DAY TWO OF THE QUIET MAN CELEBRATION: I fell in love with the cottage at first sight ..I'll bring the dream alive and put back all that movie magic; WHITE O'MORN OWNER VOWS TO RESTORE IT.
GREGORY Ebbitt lives in the sunshine state of California but his heart is in Maam, Co Mayo, where he owns the tumble-town cottage featured in The Quiet Man.
The American bought the 12 acres of land and the famous White O'Morn cottage overlooking the sea 21 years ago during a two-week movie pilgrimage trip to the area.
But today the 19th century stone-built home is a crumbling wreck, only one gable wall is still intact and the rest is lying in ruins.
Locals have been hard on Gregory claiming he has no love for the heritage of the Quiet Man movie or Ireland where his grandparents lived.
His precious little property has even been the subject of a failed compulsory purchase attempt and he believes he has been vilified in the media.
Today, in his first interview, Gregory reveals his plans for the cottage and explains why he feels so determined to bring the White O'Morn back to life.
The 52-year-old property developer said: "I bought the cottage in 1984 after a visit to see Cong. I just fell in love with the place and told the owner that if he ever wanted to sell, I would give him his price.
"He'd planned to restore the cottage himself with his wife but sadly she died and he decided to sell.
"The property had been for sale for eight months before we came to an agreement but the only interest had been from a few framers who wanted the land for grazing."
Months later Gregory flew to Shannon to start work fixing up the cottage but could not get the people he had hoped to work with and returned to America minus money, enthusiasm and heart for the job.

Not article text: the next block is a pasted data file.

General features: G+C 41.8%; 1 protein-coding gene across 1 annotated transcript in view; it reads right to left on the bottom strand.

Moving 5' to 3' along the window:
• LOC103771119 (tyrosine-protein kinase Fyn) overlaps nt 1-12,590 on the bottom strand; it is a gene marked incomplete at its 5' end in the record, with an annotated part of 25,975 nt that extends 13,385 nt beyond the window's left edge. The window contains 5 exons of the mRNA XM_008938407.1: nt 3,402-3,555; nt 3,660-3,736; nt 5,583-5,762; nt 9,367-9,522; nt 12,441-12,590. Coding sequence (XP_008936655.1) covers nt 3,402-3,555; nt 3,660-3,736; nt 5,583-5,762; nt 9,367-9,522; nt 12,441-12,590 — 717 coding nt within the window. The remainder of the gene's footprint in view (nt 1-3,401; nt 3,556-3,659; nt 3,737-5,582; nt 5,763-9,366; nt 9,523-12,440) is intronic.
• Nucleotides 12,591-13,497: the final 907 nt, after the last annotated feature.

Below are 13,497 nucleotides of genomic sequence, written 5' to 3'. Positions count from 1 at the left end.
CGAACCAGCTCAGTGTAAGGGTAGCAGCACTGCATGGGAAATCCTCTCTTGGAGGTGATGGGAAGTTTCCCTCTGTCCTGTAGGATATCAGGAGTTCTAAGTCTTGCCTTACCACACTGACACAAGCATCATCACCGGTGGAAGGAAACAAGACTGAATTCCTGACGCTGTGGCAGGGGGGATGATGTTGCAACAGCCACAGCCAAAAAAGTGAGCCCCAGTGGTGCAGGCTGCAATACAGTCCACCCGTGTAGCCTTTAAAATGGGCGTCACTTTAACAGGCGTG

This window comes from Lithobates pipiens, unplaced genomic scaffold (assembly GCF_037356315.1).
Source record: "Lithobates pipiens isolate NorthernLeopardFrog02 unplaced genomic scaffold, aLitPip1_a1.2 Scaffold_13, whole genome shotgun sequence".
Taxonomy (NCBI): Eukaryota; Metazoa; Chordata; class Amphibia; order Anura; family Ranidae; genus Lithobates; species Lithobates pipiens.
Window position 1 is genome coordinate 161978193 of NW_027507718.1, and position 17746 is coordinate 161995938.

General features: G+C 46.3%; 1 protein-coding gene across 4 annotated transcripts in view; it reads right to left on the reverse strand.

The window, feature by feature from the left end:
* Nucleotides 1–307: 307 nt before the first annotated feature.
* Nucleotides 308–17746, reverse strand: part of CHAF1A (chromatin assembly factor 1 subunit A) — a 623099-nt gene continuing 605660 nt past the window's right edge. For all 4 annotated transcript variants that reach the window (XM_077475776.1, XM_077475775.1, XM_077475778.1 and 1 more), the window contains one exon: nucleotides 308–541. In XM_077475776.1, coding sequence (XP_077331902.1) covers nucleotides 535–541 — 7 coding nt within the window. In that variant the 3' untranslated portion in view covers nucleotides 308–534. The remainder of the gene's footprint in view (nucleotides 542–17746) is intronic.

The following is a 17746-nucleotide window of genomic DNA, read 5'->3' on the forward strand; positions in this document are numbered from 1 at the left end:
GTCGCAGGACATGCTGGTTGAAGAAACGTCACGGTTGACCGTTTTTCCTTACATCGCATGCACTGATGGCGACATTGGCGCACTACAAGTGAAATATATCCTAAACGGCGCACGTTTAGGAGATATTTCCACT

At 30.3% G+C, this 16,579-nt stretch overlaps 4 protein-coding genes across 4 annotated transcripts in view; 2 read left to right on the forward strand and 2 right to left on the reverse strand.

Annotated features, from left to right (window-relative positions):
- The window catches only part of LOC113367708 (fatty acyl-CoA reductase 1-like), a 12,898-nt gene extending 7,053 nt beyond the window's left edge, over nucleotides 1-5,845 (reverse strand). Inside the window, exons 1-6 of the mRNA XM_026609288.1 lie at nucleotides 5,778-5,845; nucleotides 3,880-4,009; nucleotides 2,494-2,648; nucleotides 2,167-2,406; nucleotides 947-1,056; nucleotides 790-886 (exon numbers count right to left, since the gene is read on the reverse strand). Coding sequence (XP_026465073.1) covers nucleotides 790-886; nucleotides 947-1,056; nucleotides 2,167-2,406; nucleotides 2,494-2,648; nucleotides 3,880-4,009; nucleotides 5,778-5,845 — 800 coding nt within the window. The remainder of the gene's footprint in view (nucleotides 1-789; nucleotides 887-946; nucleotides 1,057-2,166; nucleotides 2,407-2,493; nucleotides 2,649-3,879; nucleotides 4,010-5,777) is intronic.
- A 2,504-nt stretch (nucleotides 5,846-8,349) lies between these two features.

But now he says he is ready to start again and has been in talks about getting permission to renovate the cottage. Gregory said: "Just last week the gable end of the wall nearest the road started to fall away in the very bad storms.
"We need to get started on this project very soon or there won't be much to save.
"People have been talking about renovating the cottage for a long time, but every effort I've made had been dashed by lack of real interest from contractors or red tape problems.
"I had the money to do the work some years ago and then other financial situations ate up that money while I was waiting for workmen to be available
"Now I'm ready to go again and I just hope that I will get some help. I have ideas of my own about rebuilding the cottage and I know the standards have to be excellent.
"But it's hard sitting here in California to find contractors and workers who you know will do quality work with little supervision and do it for a fair price.
"I want to turn what's left of the cottage now back into the dream cottage of the movie, I want the garden to be landscaped exactly the same, I want to return a bit of that magic and I want to be proud of the finished thing.
"But I would love people to write to me to tell me what they think I should do with it, how they would like to see it, what they would like to see in the 12 acres around it.